Focus On
Brad Regehr sm

Incoming CBA vice-president passionate about organization’s advocacy work

Wednesday, August 28, 2019 @ 11:34 AM | By Amanda Jerome


The Canadian Bar Association’s (CBA) incoming vice-president, Brad Regehr, will be the first Indigenous person to hold the position of president when Vivene Salmon’s term ends in 2020. His goal as VP is to support Salmon’s goals for the organization, but looking ahead, Regehr would like to increase continuing professional development and focus on reconciliation.

Regehr, is a member of the Peter Ballantyne Cree Nation in Saskatchewan and a partner at Maurice Law in Winnipeg. He has experience in Aboriginal law, corporate/commercial law, civil litigation and administrative law and is passionate about the CBA.

Brad Regehr image

Brad Regehr, incoming CBA vice-president

“I, of course, see myself, in a supportive role of the president,” he said, stressing that Salmon’s “priorities have to take precedence.”

The current incoming president’s goals are similar to Regehr’s in that they both want to engage with young lawyers and believe that the CBA should be inclusive and support diversity.

“One of my goals is to try and reach out to young lawyers and law students because they are the future of the organization,” explained Regehr, noting that when he is president he hopes to meet as many young lawyers and students as possible to “talk to them about the benefits of joining the CBA.”

“The organization too needs to be adaptive to what that generation needs,” he added, stressing the advancement in technology over the past decade.

“When I drop by law schools now it’s so much different than when I was there. I tell them I wrote on a pad of paper and there [weren’t] any plug-ins for laptops. There was one guy with a laptop, and this was in the early ’90s,” he said of his law school experience.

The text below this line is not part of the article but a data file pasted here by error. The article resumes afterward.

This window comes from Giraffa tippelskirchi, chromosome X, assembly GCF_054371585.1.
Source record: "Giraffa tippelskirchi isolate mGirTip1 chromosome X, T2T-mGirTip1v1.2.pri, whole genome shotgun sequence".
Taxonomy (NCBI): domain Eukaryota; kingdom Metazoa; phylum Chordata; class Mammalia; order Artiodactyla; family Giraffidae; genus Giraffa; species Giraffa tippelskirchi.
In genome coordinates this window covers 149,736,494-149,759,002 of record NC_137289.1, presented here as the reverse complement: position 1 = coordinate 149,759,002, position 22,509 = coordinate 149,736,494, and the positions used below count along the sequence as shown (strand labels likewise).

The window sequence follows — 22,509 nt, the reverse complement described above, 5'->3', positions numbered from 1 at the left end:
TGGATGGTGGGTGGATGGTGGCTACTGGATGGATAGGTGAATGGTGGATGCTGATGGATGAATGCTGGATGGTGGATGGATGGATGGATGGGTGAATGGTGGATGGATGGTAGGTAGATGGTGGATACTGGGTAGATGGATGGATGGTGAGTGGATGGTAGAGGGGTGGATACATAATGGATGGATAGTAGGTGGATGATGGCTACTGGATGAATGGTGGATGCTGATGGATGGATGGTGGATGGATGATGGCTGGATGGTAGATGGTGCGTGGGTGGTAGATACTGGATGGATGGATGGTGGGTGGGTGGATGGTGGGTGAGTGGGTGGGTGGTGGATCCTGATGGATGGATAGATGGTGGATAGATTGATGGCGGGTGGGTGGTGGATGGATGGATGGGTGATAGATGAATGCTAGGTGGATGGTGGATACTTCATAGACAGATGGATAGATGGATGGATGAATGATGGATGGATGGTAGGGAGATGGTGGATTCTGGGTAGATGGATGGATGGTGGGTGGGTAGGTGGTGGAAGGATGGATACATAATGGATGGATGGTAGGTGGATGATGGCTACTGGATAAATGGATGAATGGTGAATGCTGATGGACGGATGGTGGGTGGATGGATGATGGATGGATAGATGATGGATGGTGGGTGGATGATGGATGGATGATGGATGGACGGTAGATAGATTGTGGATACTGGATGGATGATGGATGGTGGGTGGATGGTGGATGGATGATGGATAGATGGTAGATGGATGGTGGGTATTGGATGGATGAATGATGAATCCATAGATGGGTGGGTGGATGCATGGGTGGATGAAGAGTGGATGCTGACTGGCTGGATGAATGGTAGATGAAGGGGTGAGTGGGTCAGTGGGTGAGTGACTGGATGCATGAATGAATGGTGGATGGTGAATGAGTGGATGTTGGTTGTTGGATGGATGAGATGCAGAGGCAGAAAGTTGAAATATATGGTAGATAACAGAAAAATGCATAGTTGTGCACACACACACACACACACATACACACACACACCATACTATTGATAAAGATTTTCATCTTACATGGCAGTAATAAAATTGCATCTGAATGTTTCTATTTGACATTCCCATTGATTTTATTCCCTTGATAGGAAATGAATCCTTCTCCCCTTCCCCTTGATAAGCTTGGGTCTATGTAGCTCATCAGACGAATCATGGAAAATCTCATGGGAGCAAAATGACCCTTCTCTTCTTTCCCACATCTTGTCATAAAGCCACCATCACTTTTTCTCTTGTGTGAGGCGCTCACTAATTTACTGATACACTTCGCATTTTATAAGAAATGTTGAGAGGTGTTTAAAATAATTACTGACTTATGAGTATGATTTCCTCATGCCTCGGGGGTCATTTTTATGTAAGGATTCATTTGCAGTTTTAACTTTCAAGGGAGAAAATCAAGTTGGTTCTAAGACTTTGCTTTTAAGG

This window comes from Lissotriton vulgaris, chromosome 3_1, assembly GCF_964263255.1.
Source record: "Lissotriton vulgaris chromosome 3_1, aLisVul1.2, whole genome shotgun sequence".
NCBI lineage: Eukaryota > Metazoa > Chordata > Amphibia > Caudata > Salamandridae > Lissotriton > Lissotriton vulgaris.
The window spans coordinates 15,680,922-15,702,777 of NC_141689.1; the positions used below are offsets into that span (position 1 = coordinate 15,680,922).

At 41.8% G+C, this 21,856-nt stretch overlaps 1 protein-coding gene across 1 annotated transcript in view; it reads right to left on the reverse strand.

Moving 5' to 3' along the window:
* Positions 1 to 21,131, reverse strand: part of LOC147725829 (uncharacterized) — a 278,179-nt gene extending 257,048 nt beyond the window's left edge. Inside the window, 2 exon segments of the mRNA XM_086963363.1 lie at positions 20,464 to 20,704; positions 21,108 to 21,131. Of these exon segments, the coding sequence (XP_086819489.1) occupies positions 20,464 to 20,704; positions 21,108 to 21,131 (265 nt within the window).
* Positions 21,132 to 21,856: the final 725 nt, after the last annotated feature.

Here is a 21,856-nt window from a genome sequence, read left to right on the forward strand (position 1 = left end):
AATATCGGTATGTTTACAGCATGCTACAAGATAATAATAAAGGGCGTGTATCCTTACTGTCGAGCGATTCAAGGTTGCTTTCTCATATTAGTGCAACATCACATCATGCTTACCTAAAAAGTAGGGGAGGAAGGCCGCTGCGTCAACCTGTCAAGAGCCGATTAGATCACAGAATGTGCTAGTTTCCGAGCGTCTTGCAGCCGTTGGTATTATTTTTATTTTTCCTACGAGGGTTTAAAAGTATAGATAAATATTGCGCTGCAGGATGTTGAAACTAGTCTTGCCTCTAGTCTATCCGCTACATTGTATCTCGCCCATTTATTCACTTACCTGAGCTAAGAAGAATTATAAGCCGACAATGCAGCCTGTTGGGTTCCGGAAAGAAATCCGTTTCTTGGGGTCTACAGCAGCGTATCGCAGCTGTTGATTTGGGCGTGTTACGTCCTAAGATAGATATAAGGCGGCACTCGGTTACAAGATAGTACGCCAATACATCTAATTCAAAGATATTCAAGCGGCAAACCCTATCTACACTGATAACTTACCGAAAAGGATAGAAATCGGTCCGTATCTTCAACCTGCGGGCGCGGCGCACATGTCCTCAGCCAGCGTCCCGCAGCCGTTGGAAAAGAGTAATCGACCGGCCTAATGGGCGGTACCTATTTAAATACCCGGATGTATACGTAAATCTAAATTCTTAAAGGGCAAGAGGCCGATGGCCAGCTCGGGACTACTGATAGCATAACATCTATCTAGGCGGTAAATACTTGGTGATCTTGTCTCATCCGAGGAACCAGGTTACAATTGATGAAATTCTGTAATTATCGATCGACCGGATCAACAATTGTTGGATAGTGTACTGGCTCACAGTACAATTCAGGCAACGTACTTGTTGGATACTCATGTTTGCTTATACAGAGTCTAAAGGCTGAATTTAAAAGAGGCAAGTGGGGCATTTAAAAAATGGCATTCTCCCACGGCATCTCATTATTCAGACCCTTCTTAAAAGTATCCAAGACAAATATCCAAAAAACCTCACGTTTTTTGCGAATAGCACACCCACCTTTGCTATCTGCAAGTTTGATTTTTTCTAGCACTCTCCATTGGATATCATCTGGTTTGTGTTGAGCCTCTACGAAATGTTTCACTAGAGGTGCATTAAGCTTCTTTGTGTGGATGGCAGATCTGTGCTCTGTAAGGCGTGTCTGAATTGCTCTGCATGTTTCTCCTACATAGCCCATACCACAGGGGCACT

Regehr graduated with a bachelor of laws from the University of Manitoba in 1996 and went on to argue cases before the Manitoba Court of Appeal, the Federal Court and the Federal Court of Appeal.

The incoming VP said that enhancing membership for CBA current members and making it attractive for non-members is very important to him.

“I want to bring in more members into the CBA. I want to be able to show people, both members and non-members, the value of what the CBA can bring them into their everyday practice and their lives in general,” he said, noting that, in his opinion, the CBA provides the best continuing professional development (CPD) in the country.

“I would like to see that enhanced. I think that’s a big attractive factor for people, and I know that we actually have about 50 free CPD sessions right now for members, he explained, adding that he wants to see the CBA be the “premier provider of CPD for lawyers in Canada.”

Regehr noted that CPD through the CBA has had an impact on his career as he attends the Aboriginal Law Section’s annual conference every year to maintain his mandatory CPD credits. Another important aspect that drew him to the organization was its advocacy work and the opportunity for networking.